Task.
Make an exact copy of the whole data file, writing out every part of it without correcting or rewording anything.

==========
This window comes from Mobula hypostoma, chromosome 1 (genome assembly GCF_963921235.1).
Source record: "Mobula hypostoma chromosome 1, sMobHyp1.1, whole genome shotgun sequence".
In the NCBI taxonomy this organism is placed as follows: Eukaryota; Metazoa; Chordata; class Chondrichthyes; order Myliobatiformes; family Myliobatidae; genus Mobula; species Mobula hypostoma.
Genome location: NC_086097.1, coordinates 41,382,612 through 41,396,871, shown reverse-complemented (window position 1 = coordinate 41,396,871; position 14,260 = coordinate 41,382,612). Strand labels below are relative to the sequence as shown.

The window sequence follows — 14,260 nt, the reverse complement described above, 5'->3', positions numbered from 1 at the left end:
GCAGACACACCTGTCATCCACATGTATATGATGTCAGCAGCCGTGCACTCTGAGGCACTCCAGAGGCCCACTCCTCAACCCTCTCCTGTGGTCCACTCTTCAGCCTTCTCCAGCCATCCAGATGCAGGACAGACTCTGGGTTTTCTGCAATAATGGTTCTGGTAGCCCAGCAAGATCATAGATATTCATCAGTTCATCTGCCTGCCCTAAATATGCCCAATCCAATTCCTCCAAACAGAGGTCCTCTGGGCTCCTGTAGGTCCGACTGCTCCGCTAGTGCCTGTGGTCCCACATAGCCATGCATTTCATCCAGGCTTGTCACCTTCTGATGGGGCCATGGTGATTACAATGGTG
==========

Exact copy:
This window comes from Mobula hypostoma, chromosome 1 (genome assembly GCF_963921235.1).
Source record: "Mobula hypostoma chromosome 1, sMobHyp1.1, whole genome shotgun sequence".
In the NCBI taxonomy this organism is placed as follows: Eukaryota; Metazoa; Chordata; class Chondrichthyes; order Myliobatiformes; family Myliobatidae; genus Mobula; species Mobula hypostoma.
Genome location: NC_086097.1, coordinates 41,382,612 through 41,396,871, shown reverse-complemented (window position 1 = coordinate 41,396,871; position 14,260 = coordinate 41,382,612). Strand labels below are relative to the sequence as shown.

The window sequence follows — 14,260 nt, the reverse complement described above, 5'->3', positions numbered from 1 at the left end:
GCAGACACACCTGTCATCCACATGTATATGATGTCAGCAGCCGTGCACTCTGAGGCACTCCAGAGGCCCACTCCTCAACCCTCTCCTGTGGTCCACTCTTCAGCCTTCTCCAGCCATCCAGATGCAGGACAGACTCTGGGTTTTCTGCAATAATGGTTCTGGTAGCCCAGCAAGATCATAGATATTCATCAGTTCATCTGCCTGCCCTAAATATGCCCAATCCAATTCCTCCAAACAGAGGTCCTCTGGGCTCCTGTAGGTCCGACTGCTCCGCTAGTGCCTGTGGTCCCACATAGCCATGCATTTCATCCAGGCTTGTCACCTTCTGATGGGGCCATGGTGATTACAATGGTG